Players’ unions threaten strike over Club World Cup

Players have warned world soccer’s governing body FIFA that they are ready to go on strike over concerns the playing calendar is overloaded, the chief executive of the Professional Footballers’ Association (PFA) said Thursday, while global players’ union FIFPRO is leading a joint lawsuit with several European leagues, including LaLiga and the Premier League.

Two days before the Champions League final between Real Madrid and Borussia Dortmund in London, the Premier League, LaLiga, Serie A and the PFA met to study measures to counteract FIFA’s intention to increase the number of matches that footballers will have to endure next season with the imminent new Club World Cup.

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PFA CEO Maheta Molango, who has been calling for change since February, believes players have reached a breaking point. He says football’s packed schedule endangers players’ health and diminishes the quality of the sport.

“I can tell you a situation not 10 days ago where I went into a dressing room that was directly affected and said: ‘I’m happy to be here and bark a bit, but ultimately it’s up to you. How far do you want to go?”‘ Molango said on Thursday.

“Some of them said: ‘I’m not having it, we might as well go on strike.’ Some said: ‘What’s the point? Yes, I’m a millionaire, but I don’t even have time to spend the money.'”

Demands on players have increased in recent years, as tournaments expanded and new competitions emerged, with players and managers saying that the calendar demanded too many matches.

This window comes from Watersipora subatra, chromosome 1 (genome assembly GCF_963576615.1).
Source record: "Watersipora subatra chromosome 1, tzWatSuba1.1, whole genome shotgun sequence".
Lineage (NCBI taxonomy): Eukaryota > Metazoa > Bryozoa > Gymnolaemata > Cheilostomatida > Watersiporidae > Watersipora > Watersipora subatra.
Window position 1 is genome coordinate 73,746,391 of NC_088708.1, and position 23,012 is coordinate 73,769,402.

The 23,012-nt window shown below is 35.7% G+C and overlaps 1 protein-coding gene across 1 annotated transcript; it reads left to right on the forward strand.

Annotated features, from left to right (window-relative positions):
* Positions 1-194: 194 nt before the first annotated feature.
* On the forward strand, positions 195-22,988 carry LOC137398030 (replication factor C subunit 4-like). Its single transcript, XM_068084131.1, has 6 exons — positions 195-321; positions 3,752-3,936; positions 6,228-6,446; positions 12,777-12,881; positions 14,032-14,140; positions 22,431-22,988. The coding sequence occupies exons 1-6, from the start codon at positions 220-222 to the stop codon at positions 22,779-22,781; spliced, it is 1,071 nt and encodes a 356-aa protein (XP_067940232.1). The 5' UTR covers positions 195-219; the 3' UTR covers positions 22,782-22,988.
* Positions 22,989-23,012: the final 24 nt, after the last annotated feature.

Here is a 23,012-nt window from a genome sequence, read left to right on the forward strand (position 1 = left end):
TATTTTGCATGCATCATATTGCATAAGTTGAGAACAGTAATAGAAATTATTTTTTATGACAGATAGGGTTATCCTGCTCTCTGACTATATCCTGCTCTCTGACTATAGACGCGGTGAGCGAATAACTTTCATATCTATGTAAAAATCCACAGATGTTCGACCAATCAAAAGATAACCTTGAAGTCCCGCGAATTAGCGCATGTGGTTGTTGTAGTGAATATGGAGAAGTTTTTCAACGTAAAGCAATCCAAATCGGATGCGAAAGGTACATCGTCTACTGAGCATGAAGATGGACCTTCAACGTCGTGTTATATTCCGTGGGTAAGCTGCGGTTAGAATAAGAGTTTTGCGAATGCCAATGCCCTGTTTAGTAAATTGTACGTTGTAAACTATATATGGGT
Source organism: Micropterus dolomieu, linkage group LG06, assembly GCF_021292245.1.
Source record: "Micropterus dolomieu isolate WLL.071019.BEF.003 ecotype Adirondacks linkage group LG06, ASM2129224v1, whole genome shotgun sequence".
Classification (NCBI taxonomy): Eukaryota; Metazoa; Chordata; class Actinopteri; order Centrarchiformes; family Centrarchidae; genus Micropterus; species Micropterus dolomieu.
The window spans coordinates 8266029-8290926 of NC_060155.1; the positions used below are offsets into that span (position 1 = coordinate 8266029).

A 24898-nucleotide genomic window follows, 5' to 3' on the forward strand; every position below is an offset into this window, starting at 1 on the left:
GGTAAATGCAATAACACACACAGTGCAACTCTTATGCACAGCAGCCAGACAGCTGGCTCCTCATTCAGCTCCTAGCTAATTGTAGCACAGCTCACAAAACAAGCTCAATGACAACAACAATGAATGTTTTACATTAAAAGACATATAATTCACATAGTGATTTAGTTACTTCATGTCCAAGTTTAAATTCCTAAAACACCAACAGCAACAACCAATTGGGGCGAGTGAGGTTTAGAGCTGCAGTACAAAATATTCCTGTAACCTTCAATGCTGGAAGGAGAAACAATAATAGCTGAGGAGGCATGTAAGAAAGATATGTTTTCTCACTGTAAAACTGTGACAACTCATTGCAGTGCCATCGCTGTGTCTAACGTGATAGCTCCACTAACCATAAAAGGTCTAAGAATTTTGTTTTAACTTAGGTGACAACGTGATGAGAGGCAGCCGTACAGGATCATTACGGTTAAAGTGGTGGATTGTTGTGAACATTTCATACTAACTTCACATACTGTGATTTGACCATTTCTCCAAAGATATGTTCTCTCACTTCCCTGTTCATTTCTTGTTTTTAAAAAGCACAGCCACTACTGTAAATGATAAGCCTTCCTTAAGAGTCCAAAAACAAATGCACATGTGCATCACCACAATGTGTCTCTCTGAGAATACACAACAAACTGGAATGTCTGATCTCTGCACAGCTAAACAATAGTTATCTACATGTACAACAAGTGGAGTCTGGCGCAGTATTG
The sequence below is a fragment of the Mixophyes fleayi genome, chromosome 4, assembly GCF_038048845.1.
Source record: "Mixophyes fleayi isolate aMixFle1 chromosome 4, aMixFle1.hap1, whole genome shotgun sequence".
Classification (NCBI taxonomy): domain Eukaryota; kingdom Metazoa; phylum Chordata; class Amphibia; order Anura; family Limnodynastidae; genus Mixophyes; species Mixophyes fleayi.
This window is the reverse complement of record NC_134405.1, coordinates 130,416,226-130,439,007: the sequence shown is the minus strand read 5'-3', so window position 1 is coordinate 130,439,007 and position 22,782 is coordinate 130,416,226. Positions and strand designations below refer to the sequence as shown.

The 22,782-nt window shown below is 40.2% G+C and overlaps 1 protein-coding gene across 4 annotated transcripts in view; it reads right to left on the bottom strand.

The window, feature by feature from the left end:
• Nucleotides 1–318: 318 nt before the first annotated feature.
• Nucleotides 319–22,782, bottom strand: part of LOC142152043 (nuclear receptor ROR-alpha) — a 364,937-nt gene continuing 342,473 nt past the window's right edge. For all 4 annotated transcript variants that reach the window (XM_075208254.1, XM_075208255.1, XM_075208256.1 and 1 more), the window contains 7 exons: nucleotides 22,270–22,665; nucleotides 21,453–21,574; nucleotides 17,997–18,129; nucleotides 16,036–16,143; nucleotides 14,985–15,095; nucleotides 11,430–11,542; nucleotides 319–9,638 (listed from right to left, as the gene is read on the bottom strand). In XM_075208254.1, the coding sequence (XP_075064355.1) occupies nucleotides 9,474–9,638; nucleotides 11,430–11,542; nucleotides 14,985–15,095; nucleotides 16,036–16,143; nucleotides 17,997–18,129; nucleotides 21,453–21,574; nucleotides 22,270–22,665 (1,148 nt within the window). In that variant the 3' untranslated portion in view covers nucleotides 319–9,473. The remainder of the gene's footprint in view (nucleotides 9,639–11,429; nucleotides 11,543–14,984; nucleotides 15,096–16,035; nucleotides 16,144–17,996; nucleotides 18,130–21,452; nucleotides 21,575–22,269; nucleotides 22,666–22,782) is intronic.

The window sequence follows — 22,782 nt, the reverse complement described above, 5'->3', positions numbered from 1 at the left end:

“It was not even the union that said it, it was Jurgen Klopp and Pep Guardiola. We have reached a point where we cannot rule out any action,” Molango said.

Global players’ union FIFPRO, along with the PFA and the World Leagues Association (WLA), continue to threaten legal action if FIFA does not change course.

In a letter addressed to FIFA president Gianni Infantino and general secretary Mattias Grafstrom, they expressed their concerns over the expansion of the new 32-team Club World Cup.

In response, FIFA denied their claims it had taken unilateral decisions to favour its competitions in the international calendar and would not consider rescheduling the tournament.

“Some of the changes in England with the domestic calendar have been forced by what FIFA and UEFA have done. What has happened is further confirmation that something needs to be done,” Molango said.

“We will always try to exhaust all diplomatic avenues, we have sent a letter, we have received a reply, but unfortunately time is against us. Sometimes between grown-up people, despite trying very hard to find solutions you need a third party to decide, maybe an arbitrator or a tribunal.”

Information from Reuters was used in this story.

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